2. Predictive Analytics: covered in the new “Magic Quadrant for Advanced Analytics Platforms.”
  3. Prescriptive Analytics: covered in the new “Magic Quadrant for Advanced Analytics Platforms.”

Capabilities added:

  1. Geospatial and location intelligence (see the Analysis section)
  2. Embedded advanced analytics (see the Analysis section)
  3. Business user data mashup and modeling (see the Integration section)
  4. Embeddable analytics (see the Integration section)
  5. Support for big data sources (see the Integration section)

Feel free to leave us your comments or send us a message.

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Business Intelligence Barista: Mixing your choice of BI Coffee with Tableau, Power BI or Qlikview?

Business Intelligence Barista: Mixing your choice of BI Coffee with Tableau, Power BI or Qlikview?

Choosing a Business Intelligence is a bit like making coffee for the whole company. Everybody likes it their way, and they want it right now. Plus, everybody wants it differently. So, given that everyone has different requirements, how do you go about keeping everybody happy? If you think about how hard it is to keep everyone happy when you’re just making coffee, think how hard it is to select a business Intelligence solution. Not just any solution…. the *right* solution. 

So, given that everyone has different requirements, how do you go about keeping everybody happy? If you think about how hard it is to keep everyone happy when you’re just making coffee, think how hard it is to select a business Intelligence solution. Not just any solution…. the *right* solution. The one that will keep everyone happy and give them what they want. The solution that will keep the ambulance away from the door, where constraints must be met or there will be serious trouble. The solution that will keep everyone out of danger whilst making sure that the sprinkle lovers get their sprinkles, and the folks who like a chocolate covered spoon in their coffee get a little chocolate covered spoon – in milk, dark or white…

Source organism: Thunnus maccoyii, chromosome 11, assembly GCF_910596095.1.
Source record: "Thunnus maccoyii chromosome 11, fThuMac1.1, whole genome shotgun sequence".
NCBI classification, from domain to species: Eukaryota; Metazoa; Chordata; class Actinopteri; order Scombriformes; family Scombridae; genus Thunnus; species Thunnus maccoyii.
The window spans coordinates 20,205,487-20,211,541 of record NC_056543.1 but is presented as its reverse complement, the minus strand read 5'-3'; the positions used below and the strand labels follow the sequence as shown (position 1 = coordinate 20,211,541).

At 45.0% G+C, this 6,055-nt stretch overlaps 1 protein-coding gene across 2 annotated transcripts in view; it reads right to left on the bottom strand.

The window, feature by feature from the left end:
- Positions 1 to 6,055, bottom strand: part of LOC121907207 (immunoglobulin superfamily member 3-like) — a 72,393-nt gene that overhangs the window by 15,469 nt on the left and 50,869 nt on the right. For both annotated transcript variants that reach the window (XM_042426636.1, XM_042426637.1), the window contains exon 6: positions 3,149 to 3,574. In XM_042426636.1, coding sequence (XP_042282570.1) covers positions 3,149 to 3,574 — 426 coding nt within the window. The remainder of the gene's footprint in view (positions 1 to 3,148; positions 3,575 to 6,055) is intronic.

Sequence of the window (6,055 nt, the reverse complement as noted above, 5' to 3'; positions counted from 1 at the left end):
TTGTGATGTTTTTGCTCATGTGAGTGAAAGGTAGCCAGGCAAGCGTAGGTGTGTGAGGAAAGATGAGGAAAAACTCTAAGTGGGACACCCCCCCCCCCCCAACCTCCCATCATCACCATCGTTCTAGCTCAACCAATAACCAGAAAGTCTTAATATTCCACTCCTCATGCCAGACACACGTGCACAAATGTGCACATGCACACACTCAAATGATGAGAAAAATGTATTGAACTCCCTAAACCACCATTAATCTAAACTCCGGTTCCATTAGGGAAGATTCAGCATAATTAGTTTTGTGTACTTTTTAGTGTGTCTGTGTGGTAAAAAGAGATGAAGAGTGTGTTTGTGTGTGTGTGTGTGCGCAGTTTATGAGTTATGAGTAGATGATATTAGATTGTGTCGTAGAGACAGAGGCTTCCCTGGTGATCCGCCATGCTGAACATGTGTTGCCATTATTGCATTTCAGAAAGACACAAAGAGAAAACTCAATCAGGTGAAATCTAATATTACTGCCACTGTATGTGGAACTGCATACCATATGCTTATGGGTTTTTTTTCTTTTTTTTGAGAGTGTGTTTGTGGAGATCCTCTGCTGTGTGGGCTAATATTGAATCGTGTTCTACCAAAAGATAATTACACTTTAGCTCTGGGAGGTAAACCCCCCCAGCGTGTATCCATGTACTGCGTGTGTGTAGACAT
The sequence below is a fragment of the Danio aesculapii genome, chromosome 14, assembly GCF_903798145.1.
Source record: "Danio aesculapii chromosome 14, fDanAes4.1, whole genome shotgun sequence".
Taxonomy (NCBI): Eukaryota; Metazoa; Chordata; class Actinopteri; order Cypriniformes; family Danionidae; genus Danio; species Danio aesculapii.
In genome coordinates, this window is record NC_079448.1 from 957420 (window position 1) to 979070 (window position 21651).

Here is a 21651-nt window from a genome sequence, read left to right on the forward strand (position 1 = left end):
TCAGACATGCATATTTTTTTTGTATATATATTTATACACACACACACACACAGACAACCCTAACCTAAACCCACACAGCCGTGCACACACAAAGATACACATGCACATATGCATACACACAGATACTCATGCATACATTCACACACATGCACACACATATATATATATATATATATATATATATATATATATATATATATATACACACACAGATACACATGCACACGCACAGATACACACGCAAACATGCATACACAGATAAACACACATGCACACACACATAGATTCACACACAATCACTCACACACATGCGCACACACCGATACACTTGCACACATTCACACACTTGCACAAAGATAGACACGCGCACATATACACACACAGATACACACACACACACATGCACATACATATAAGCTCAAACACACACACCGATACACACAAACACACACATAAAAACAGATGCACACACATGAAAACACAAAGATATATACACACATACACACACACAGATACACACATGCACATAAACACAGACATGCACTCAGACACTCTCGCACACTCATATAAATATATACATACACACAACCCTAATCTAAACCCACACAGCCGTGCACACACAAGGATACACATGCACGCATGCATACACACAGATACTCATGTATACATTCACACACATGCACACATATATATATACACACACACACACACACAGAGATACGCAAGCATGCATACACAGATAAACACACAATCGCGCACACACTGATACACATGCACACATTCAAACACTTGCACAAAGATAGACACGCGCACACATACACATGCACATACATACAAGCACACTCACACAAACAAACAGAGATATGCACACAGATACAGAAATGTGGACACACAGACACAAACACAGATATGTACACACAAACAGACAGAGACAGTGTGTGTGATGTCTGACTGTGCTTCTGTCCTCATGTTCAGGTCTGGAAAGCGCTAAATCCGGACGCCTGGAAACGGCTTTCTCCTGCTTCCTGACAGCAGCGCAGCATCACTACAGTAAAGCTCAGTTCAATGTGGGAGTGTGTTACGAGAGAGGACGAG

Hopefully this article could provide an insight for you to decide the best BI tools for you company. If you would like to know further, or if you have any question, please contact us or leave us comments below.

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2013 in review: Big data, bigger expectations?

In the parlance of the industry, big data’s feat was a result of the successful convergence of the “three Vs”:

Volume: A large amount of data

Variety: A wide range of data types and sources

Velocity: The speed of data moving from its sources, into the hands of those who need it

Although other Vs have since been contemplated, such as Veracity and Value, the original three attributes promised big data could go far beyond the boundaries of traditional databases, which require data to be stored in rigid rows and columns.

However, over the past year, reality began to sink in: People came to realize what big data could and could not do. Unfortunately, performing large-scale analytics in real time proved to be more daunting than originally thought. Although Hadoop continues to be the world’s most popular big data processing platform, it was designed for batch processing and is far too slow for real-time use.

Reference: 2013 in review: Big data, bigger expectations?